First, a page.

While the enforcement of a state’s fish and wildlife laws is primarily the responsibility of the state’s fish and wildlife agency, the outcomes of such enforcement routinely benefit hunters and non-hunters alike. For example, a case in Indiana, investigated by the Indiana Department of Natural Resources, involved the theft of walnut trees from a person’s property. The effect was the destruction of an important tract of unique habitat in the area. State fish and wildlife agency enforcement personnel regularly investigate pollution and dumping violations. They are also called upon to help with the rescue of missing people. Even shootings of people are sometimes investigated by fish and wildlife agency law-enforcement personnel, as was recently the case when the Delaware Fish and Wildlife Natural Resources Police responded to a call of a man shot while sitting in a car in the parking lot of a local pond. The agencies involved in all of these cases depend on funding that comes from hunters.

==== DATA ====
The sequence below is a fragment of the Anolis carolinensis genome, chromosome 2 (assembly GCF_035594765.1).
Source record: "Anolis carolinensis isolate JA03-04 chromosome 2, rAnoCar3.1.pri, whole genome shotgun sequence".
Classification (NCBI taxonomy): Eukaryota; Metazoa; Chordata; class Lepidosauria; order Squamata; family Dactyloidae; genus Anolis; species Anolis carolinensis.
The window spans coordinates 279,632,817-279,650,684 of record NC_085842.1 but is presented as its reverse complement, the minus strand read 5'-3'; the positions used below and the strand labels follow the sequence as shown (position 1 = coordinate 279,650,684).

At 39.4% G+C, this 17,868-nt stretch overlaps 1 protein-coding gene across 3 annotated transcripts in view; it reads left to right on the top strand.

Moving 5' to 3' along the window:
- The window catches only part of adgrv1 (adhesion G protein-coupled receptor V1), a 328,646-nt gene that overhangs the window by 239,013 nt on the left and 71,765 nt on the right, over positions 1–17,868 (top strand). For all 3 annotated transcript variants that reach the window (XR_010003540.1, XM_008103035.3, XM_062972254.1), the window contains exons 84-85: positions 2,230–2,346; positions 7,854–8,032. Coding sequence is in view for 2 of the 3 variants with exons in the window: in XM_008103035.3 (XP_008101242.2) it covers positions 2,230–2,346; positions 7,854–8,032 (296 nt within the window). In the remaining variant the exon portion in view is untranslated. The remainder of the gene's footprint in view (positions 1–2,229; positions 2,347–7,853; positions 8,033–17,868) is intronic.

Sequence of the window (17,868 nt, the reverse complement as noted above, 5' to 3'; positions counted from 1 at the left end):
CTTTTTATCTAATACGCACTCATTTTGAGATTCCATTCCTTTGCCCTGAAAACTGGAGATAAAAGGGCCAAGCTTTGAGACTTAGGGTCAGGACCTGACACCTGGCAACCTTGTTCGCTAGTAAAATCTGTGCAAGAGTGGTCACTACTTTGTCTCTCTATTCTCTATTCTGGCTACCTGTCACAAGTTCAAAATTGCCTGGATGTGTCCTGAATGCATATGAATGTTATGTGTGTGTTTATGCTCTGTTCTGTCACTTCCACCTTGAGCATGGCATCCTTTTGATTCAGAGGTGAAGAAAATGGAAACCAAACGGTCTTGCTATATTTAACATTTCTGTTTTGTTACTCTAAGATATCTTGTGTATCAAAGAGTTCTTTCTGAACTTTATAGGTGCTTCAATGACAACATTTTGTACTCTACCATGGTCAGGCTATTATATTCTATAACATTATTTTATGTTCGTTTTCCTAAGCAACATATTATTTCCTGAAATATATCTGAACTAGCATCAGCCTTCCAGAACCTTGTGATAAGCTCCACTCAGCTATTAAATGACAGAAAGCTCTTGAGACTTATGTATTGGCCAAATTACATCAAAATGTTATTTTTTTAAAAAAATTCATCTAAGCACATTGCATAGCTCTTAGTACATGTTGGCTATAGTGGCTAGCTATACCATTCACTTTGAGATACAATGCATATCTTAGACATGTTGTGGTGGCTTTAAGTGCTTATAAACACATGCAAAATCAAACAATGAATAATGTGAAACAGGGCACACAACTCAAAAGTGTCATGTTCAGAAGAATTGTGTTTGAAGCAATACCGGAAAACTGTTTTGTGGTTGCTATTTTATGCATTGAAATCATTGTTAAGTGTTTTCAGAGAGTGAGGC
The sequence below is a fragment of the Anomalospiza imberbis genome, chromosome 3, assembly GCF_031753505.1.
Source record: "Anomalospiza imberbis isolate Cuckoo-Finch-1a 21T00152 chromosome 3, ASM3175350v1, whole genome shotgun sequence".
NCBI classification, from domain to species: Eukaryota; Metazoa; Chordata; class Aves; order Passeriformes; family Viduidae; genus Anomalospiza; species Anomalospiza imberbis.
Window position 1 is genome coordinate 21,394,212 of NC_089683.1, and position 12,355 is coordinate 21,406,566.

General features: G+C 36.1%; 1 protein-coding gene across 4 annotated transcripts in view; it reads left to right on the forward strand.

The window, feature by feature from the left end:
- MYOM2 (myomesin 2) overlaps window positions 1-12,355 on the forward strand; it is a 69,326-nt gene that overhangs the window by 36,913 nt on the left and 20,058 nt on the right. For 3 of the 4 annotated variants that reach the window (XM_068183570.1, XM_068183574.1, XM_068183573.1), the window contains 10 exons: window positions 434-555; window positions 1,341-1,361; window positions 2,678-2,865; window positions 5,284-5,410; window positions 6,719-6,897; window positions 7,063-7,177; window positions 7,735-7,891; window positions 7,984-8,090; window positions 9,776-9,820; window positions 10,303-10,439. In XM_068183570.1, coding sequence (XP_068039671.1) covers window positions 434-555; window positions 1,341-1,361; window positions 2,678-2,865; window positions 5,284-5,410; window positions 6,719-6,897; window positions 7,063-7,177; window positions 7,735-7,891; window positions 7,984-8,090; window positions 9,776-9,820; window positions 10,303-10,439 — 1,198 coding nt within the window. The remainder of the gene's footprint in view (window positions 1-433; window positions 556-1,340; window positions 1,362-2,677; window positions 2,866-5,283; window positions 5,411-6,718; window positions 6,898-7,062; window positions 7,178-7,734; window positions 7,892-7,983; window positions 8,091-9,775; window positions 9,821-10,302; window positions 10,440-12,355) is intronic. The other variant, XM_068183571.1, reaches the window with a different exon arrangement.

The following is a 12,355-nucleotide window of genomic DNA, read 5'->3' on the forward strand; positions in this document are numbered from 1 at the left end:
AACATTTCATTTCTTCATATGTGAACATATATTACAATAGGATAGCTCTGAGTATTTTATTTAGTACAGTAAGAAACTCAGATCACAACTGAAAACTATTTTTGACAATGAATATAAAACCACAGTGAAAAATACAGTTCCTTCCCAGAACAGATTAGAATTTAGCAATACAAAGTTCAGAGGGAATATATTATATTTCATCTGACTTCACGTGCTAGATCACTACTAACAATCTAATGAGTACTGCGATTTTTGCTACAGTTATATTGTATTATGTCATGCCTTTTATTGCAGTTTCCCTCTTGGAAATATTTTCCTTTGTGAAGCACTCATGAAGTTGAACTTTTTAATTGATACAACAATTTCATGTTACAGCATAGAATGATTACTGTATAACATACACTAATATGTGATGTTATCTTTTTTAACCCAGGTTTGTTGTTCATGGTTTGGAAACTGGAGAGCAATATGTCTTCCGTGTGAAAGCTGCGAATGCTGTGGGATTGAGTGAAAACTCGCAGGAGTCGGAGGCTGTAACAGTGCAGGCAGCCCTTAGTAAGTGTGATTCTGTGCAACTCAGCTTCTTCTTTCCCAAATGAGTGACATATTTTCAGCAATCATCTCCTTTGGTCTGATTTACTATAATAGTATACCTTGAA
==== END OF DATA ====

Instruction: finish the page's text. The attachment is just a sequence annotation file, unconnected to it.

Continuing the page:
A final component of in-the-field work supported by hunter dollars consists of education programs, primarily hunter education, but also nature-related education programs used by students, wildlife watchers and others. Of course, basic hunter education is an important responsibility of fish and wildlife agencies. The Pittman-Robertson Act stipulates that some of the revenue must be used for hunter education, though states also supply a percentage of matching funds to cover the costs. For instance, the Texas Parks and Wildlife Department reports that through P-R dollars, more than 67,000 people received hunter education certification from September 2013 to August 2014—in other words, 67,000 in one year’s time. In Oklahoma, P-R funds paid for education courses in 85 high schools and 20 junior high schools across the state.
Additionally, Larry Voyles, Director of the Arizona Game and Fish Department and former president of the Association of Fish and Wildlife Agencies, has compiled the following data demonstrating the collective reach and impacts of fish and wildlife agencies across the United States:
- 50,000 employees;
- 11,000 degreed biologists
- 8,400 certified law enforcement officers;